Once again I had the privilege of representing my DIL's fabric and design company, Tuft Love, at Spring Quilt Market. I really enjoyed Schoolhouse held on Thursday, May 17, prior to the opening of the vendor floor on Friday. It is always so hard to choose which presentations to attend as there are 15 sessions offered with about 20 choices each session. I tried to mix it up a bit, but will admit that some choices were made based on location as the two groups of classrooms were some distance apart in the Kansas City Convention Center. Here is a quick rundown of the sessions I attended.
Gudrun Erla presented quilts from her new book, Big Blocks with Big Style. They are Scandinavian inspired quilts made with big blocks and basic piecing techniques.
There were bright colors. . .
as well as subdued palates.
The large blocks were very graphic.
She included a decorative panel for the end of the bed, rather than a full bed quilt.
I liked this pieced block version of a flower.
Gudrun is from Iceland and this quilt was inspired by an Icelandic hand knitted sweater.
Edie McGinnis of Kansas City Star Quilts has a great sense of humor and was the most entertaining presenter of the day. She presented her book, A Bag of Scraps, and described the quilts made in the Midwest from scraps from the very busy garment district that used to be a part of Kansas City. It was known as The Paris of the Plains in the fashion industry. She also shared her quest for feedsacks from the time when the printed fabric was used to make quilts once emptied. She shared several quilts from her collection.
Riley Blake Designs of Salt Lake City had several presentations. I chose this one.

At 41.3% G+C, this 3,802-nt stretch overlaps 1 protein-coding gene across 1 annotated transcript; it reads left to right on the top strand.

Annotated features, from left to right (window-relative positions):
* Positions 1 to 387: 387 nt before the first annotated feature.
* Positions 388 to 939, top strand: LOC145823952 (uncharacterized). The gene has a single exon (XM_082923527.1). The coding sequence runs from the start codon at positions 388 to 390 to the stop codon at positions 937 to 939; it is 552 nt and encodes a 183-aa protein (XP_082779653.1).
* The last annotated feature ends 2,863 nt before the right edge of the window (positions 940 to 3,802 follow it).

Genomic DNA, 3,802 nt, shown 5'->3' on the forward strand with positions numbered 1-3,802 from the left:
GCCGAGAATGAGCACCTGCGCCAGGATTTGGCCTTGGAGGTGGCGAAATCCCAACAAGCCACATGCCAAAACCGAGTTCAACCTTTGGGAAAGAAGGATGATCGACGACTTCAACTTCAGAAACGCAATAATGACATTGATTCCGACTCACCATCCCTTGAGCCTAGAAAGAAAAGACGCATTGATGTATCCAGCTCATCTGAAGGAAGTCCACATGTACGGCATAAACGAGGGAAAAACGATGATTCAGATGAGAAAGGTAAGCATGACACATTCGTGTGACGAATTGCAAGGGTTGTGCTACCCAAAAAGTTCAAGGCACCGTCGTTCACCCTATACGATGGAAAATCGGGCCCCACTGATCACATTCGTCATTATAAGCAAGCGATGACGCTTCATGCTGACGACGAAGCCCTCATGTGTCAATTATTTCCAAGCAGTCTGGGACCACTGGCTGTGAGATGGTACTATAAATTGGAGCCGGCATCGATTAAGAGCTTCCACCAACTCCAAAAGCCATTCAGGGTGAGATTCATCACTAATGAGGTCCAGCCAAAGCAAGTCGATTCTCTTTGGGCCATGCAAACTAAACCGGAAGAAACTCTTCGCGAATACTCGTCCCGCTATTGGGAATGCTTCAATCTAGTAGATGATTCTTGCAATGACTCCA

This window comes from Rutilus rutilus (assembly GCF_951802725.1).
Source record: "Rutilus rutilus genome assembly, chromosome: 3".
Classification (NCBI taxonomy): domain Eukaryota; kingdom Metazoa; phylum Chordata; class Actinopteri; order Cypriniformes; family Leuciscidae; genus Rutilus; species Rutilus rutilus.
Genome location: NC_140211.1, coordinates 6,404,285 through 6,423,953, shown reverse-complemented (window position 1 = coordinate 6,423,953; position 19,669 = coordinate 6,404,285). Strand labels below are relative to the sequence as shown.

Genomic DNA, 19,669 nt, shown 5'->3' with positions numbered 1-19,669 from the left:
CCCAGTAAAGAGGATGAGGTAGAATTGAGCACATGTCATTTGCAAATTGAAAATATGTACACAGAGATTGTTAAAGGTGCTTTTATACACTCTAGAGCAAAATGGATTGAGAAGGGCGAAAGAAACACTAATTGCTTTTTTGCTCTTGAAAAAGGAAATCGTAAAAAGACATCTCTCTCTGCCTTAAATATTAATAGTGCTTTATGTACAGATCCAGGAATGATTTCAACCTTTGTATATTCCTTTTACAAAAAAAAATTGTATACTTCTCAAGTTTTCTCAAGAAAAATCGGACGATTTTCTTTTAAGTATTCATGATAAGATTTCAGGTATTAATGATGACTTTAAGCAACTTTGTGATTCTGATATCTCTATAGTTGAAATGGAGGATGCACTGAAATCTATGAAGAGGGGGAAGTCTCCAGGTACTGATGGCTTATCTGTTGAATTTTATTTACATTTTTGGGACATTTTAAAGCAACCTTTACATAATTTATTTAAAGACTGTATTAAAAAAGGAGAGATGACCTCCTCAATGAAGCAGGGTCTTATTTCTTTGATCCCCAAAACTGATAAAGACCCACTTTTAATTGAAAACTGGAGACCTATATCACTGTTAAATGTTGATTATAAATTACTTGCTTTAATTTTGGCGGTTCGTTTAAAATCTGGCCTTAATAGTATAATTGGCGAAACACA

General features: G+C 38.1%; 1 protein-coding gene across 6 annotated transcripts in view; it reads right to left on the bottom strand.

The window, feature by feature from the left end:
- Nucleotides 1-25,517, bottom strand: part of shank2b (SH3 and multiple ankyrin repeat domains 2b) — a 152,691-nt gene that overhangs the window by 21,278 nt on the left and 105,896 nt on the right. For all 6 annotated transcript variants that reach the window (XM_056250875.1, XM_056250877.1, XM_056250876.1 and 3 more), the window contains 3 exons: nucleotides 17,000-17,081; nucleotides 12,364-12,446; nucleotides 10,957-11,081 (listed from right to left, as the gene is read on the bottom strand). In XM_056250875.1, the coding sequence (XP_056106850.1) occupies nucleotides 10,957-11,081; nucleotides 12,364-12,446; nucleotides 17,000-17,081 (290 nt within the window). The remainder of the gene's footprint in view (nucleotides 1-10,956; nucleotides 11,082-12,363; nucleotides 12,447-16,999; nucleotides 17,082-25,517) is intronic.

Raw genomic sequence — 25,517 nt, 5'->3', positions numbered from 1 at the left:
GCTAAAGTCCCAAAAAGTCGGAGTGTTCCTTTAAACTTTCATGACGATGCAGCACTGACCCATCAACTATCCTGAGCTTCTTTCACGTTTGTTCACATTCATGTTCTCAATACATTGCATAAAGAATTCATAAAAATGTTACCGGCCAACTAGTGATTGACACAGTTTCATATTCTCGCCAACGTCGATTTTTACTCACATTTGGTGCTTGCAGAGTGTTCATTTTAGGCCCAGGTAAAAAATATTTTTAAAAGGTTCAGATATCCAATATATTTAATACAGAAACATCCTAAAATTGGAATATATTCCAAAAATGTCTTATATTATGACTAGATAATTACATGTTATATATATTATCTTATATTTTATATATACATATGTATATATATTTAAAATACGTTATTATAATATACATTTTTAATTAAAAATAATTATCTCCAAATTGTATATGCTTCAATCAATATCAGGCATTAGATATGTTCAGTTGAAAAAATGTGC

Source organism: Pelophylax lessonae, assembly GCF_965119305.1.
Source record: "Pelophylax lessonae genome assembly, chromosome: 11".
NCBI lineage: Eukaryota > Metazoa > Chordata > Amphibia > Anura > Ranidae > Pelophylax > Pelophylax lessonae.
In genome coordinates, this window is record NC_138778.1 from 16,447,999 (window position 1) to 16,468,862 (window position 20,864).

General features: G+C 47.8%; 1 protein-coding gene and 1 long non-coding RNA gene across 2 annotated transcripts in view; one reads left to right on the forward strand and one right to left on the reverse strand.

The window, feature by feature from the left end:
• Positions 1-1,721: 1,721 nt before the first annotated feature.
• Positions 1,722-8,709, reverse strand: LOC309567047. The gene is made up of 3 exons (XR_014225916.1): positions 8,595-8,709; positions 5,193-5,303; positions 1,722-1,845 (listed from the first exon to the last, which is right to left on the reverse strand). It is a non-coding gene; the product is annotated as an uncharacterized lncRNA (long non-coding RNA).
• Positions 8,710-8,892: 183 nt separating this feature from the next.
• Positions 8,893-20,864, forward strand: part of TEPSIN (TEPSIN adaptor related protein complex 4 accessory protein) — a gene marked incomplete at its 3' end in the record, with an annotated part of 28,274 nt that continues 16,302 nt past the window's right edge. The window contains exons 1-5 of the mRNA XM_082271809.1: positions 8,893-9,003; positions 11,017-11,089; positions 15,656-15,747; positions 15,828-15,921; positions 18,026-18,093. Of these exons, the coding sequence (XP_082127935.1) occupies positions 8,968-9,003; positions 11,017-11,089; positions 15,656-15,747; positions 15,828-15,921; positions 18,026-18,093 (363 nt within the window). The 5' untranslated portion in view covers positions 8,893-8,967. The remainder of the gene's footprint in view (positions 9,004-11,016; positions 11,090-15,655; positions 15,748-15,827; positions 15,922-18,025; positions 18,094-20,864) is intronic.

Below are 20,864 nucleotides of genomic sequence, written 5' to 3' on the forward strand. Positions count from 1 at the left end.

Lila Tueller introduced her spring collection "Bohemian Festival" and several projects.
A cute rain jacket from laminates.
Bags from laminates. . .
inside and out.
Another style . . .
with Riley Blake's new Chevron line on the inside.
This is an idea for a quick quilt.
Layer backing, batting, and muslin; then arrange fabric squares on top pinning into place. Then carefully stitch in long straight lines catching the edges of each square. Pieced and quilted in one step!
These ladies collaborated on Sunday Morning Quilts - Modern Scrap Projects. They believe in organizing your scraps by color and then using up all of your fabric.
One can use the narrowest pieces to knit a rug.
Each made the same quilt pattern using a different colorway of scraps.
Darlene Zimmerman showed her newest fabrics from Robert Kaufman. They include panels. This one had floral baskets which can also be embroidered. . .
and then used as blocks with pieced blocks.
This quilt was made from panel fabric of nursery rhymes.
She also had a red work version of the floral baskets.
Jo Morton of Andover Fabrics presented quite the trunk show. The following is just a small representation of the quilts she showed.
I noticed at the vendor fair that there seemed to be more brown and dark color combination quilts in general than at the Salt Lake City Market last year. Must be a Midwest thing. The other big thing in Kansas City was wool. There were quilts with wool applique as well as many wool applique patterns.